So what can the Conservatives do. The answer is to get out of the Westminster betting shop, stop making Tory speeches at grand Westminster venues and start campaigning around the country, starting by visiting Britain's poorest areas.

If there is one person well placed to break free of Westminster it is David Davis. Last week in what was seen as a worthy but not exceptional speech, Mr Davis made one important remark. He said he would be standing against "privilege".

Although seen by some as an attack on the Notting Hill set, Mr Davis was making a much wider point. He was saying that as someone from humble origins who had made it to the top, he knew about aspiration and merit as opposed to privilege and patronage. Herein lies a kernel of a modern Tory story.

It is a story that fights against privilege wherever it occurs. For example a mission against privilege says that everyone, rather than just the pushy or the rich, should have access to the best healthcare and education and have the levers of power to make sure that this is so. It says that the lowest paid should pay less tax so that they have the same opportunity as higher rate tax payers. It says that Conservatism should stand up for the small business rather than the unfair cartels of the multinationals. Above all, an attack on privilege means a sense of social justice. It means an open society based on giving people a fair deal rather than one in which all the levers of power are in the hands of the state. It means a society that liberates economic and social entrepreneurs to fulfil their potential but also ensures that those left behind are properly and compassionately cared for.

After Mr Davis's speech, a member of the audience was heard to remark: "I wanted to be swept off my feet and I wasn't. I wanted to feel that Mr Davis was fighting for me and would stand up for me but he didn't ".

The truth is that Mr Davis has a tremendous opportunity. He looks the part and has a wonderful story to sell. Unless he begins to break out of the Westminster village and remove himself from all the scheming and plotting (that is so irrelevant to the outside world), unless he speaks passionately from the heart against privilege, for social justice and connects with real voters, then whilst he may win the Conservative leadership, he will not be Prime Minister and New Labour will win a fourth term.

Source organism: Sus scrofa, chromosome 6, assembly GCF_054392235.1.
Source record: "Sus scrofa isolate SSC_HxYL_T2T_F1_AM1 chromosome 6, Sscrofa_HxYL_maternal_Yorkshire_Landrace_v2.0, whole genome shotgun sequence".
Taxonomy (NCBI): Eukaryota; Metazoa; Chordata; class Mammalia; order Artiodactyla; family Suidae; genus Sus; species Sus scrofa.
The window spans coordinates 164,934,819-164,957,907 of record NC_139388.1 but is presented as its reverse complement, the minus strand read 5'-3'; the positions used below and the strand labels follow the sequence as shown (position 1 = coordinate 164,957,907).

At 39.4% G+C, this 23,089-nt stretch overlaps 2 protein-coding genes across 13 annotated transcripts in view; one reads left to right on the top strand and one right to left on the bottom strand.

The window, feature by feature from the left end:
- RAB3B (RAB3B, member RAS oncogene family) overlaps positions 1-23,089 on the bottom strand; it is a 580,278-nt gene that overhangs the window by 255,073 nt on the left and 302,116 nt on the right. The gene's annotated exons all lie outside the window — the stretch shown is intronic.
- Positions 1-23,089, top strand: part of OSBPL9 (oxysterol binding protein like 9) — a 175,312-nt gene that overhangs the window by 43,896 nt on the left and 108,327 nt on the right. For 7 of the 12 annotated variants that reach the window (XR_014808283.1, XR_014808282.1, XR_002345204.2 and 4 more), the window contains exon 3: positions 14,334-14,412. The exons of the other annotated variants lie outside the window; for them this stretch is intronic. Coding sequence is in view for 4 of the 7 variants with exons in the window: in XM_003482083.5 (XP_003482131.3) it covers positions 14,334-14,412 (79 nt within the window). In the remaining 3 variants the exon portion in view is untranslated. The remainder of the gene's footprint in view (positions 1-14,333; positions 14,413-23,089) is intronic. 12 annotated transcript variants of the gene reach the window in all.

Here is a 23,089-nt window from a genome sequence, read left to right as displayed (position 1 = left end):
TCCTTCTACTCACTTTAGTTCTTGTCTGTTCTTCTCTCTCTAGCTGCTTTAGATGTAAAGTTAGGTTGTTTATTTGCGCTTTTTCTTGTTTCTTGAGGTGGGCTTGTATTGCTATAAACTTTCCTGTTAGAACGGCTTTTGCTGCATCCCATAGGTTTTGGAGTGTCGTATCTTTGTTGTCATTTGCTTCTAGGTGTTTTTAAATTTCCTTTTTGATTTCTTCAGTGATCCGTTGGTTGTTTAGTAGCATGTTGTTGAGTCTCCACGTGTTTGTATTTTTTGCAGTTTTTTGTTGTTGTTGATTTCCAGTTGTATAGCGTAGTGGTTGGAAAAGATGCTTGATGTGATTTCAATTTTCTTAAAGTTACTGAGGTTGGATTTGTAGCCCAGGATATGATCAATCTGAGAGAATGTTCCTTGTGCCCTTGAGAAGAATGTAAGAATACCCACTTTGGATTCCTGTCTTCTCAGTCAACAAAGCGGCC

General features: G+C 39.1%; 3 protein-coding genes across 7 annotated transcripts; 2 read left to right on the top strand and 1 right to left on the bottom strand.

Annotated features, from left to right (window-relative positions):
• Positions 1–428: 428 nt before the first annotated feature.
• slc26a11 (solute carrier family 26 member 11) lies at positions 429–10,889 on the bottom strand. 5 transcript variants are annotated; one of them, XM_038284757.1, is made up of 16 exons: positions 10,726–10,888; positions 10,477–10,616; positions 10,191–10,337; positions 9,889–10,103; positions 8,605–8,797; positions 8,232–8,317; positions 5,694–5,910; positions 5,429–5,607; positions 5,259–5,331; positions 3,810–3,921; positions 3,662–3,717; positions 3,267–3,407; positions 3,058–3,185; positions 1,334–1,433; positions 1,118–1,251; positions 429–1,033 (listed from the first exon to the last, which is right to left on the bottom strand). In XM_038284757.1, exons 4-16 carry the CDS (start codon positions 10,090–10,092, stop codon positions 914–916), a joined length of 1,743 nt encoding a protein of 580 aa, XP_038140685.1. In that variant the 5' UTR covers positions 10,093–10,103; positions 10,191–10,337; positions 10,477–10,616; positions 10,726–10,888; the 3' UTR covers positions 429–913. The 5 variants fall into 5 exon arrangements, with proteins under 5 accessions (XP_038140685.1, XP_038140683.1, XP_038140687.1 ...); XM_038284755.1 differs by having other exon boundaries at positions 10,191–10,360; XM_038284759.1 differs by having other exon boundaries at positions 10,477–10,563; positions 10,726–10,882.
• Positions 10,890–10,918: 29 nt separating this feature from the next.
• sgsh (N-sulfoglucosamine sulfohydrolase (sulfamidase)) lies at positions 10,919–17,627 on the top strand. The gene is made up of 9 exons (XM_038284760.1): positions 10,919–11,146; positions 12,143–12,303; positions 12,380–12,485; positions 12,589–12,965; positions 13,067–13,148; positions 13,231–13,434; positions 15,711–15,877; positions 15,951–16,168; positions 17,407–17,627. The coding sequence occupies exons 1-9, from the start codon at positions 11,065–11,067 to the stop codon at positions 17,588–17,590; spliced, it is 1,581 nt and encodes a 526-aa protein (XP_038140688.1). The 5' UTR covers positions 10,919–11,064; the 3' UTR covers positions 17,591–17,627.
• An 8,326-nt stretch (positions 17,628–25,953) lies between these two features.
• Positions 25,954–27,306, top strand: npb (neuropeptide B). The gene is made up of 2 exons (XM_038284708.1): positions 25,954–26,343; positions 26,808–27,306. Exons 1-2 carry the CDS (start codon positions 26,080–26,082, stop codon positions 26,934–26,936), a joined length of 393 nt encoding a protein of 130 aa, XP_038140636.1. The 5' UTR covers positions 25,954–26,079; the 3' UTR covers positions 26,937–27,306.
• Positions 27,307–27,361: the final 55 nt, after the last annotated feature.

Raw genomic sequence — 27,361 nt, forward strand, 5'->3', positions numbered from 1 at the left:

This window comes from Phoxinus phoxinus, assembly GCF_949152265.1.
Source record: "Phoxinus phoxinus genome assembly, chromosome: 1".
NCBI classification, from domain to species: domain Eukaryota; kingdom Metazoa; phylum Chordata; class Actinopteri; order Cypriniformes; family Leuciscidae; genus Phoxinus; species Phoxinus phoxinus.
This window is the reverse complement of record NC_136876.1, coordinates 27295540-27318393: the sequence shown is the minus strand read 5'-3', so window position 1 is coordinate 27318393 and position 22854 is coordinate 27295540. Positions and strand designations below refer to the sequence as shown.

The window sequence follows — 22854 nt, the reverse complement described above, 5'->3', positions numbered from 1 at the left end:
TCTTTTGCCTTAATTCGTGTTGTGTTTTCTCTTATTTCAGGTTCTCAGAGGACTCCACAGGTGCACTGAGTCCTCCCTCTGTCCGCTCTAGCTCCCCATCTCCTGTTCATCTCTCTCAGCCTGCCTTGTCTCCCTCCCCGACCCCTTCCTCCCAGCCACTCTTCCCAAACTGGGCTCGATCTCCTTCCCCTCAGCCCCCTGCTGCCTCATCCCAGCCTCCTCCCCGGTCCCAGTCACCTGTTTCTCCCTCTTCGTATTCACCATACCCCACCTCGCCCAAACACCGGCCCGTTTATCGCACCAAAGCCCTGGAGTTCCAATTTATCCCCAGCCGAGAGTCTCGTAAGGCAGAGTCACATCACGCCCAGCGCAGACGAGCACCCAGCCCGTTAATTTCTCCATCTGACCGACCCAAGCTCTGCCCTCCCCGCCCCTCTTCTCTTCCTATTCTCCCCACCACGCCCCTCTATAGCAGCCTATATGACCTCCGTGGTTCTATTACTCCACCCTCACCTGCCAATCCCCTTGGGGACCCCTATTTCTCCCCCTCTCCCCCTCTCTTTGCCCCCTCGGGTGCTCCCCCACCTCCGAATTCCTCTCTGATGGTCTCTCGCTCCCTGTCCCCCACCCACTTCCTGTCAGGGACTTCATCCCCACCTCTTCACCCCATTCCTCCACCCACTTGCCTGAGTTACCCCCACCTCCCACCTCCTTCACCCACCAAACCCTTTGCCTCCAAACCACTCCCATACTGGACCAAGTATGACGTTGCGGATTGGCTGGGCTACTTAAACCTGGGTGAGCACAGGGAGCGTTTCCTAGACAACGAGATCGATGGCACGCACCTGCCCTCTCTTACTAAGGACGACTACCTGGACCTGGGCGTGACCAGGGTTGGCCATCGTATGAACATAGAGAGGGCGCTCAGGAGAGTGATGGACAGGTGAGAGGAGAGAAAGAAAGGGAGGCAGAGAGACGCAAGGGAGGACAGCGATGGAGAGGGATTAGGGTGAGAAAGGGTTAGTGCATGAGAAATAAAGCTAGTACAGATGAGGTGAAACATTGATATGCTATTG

To read more by Watlington, see Watlington.

Comments Notice
This comments facility is the property of the Social Affairs Unit.
We reserve the right to edit, amend or remove comments for legal reasons, policy reasons or any other reasons we judge fit.

By posting comments here you accept and acknowledge the Social Affairs Unit's absolute and unfettered right to edit your comments as set out above.

Privilege has moved with power into the hands of unelected Quangoes and barely accountable departments in the Public Sector.
Opportunity for all can come about when we lift the burden of regulation and arbitrary state control which differentially disadvantages the already disadvantaged.
Since the election the debate has moved on very constructively within the Tory Party - well done to Douglas Carswell and others!
Tom Langdon-Davies,
Chair, Devon Towns Forum

Posted by: Tom Langdon-Davies at July 11, 2005 10:09 AM

Who is "Watlington"? On the Social Affairs Unit we first had the "anonymous commentator" giving - rather interesting" - election comment; now we have "Watlington" commenting on Westminster, and the Tory leadership. Are they one and the same person? - probably not as they write rather differently. Intriguing.

Posted by: Jonathan at July 12, 2005 02:33 PM
Post a comment

Anti-spambot Turing code

Creative Commons License
Except where otherwise noted, this site is licensed under a Creative Commons License.

The Social Affairs Unit's weblog Privacy Statement